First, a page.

A tax imposed by a government on goods brought into the country.
Land with man-made alterations.
Alterations or additions made to the building at the expense of an insured who does not own the building and who cannot legally remove them.
At common law, the plaintiff’s imputed responsibility for the defendant’s negligence.
A concept holding one party responsible for another’s negligence by virtue of the relationship between the two parties.
A phrase that means "in the place of a parent" (as when another person fills the parent's role, such as a legal guardian).
A vessel capable of movement, even if it is at anchor or under repair.
An illegal transaction in which both parties are equally at fault.
A legal action against a person in admiralty proceedings for any claims.
Clause that is ordinarily added to tug policies to cover liability resulting from the actions of the tug captain while giving orders on board the vessel that the tug is assisting.
A legal action against a vessel in admiralty proceedings, that effectively puts a lien on the vessel for any claims (an action against a thing).
An endorsement to a maritime operations liability insurance policy that extends the policy to cover liability claims when the defendant named in a lawsuit is a vessel belonging to the insured, rather than the named insured.
A claim based on the lack of reasonable security for the circumstances. This might include items such as poor lighting, a lack of security personnel, or faulty locks.
An intentionally set fire.
A payroll plan that increases an employee's hourly pay rate after the employee has completed an established quota of work units.
The date (month and year) when the record representing the transaction (policy issuance, endorsement, cancellation, audit, paid loss, or outstanding loss) is generated or coded.
A clause that adds coverage to an ocean marine cargo policy for loss resulting from bursting of boilers, breakage of shafts, latent defects in the vessel, or faults or errors in the navigation or management of the vessel.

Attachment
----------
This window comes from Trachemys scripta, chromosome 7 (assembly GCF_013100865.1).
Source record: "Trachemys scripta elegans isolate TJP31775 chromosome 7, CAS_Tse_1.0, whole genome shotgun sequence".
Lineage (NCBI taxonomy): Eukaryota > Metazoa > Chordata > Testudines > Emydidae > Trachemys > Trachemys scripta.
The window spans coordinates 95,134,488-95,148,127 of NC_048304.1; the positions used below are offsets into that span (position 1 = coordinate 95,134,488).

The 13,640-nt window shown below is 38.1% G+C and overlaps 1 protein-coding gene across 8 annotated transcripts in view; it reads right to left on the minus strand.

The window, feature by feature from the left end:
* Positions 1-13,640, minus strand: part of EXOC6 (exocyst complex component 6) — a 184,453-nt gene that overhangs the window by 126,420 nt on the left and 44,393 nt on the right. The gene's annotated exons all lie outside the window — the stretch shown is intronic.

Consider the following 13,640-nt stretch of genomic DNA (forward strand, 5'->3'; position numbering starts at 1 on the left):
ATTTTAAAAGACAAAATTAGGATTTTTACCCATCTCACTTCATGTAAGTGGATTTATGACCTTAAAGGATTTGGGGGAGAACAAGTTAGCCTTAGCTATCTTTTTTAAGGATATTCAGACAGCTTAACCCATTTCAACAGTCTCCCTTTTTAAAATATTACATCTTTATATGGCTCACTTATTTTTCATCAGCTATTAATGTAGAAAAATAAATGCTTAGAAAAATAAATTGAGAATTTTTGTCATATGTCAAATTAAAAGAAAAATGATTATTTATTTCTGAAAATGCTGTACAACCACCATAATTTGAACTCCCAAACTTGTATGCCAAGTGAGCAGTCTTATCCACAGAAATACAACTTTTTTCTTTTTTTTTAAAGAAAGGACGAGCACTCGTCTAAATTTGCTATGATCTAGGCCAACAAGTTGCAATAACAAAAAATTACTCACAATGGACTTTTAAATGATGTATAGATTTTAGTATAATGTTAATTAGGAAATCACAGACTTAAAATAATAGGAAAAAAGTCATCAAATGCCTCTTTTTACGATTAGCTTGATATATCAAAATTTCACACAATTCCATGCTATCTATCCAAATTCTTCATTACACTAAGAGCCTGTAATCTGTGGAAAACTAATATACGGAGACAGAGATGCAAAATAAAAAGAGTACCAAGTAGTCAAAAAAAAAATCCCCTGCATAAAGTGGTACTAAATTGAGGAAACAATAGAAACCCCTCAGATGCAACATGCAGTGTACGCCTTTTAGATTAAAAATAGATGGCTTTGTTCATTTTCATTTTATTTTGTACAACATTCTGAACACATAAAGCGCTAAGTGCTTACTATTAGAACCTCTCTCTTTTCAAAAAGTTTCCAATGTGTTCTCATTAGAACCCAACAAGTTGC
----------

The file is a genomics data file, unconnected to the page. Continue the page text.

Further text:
A third-party beneficiary who has no contractual rights but benefits from a contract even though that is not the intent of the parties to the contract.
The use of a residential premises for other than residential purposes, such as a home office or studio.
Any labor operation completed in its entirety while another, concurrent operation is performed.
A method for valuing an intermediary that is based on the level of income the intermediary would generate for an investor.
The profit before tax allocation.
Income that arises when a deceased person was entitled to items that would have been gross income for federal income tax purposes, but which were not includable in the decedent’s gross income for the year of his or her death.
A method used to estimate needed retirement income based on a percentage of expected final average earned income.
The financial statement that reports an organization's profit or loss for a specific period by comparing the revenues generated with the expenses incurred to produce those revenues.
The development and implementation of strategies designed to reduce, change the timing of, or shift income tax liabilities.
The amount that the insured pays to have goods shipped to the insured’s premises from a supplier.
A person who has impaired judgment and cannot legally enter into business contracts.
A clause that states that the insurer cannot contest the policy after it has been in force for a specified period, such as two years, during the insured’s lifetime.
One who signs the formal incorporation application that is filed in the appropriate state office.
A nonmaterial interest in real property.
A policy provision that limits or suspends coverage during the period in which a specified hazard has increased.
National Flood Insurance coverage that pays for compliance costs related to floodplain management for qualifying structures.
A factor applied to the rates for basic limits to arrive at an appropriate rate for higher limits.
A table used by insurers to price layers of coverage in excess of the insurer’s base limit.
A bond that covers a specified piece of a larger area of land with an issued mining permit.
Losses that have occurred but have not been paid by the insurer.
Losses that have occurred but have not yet been reported to the insurer.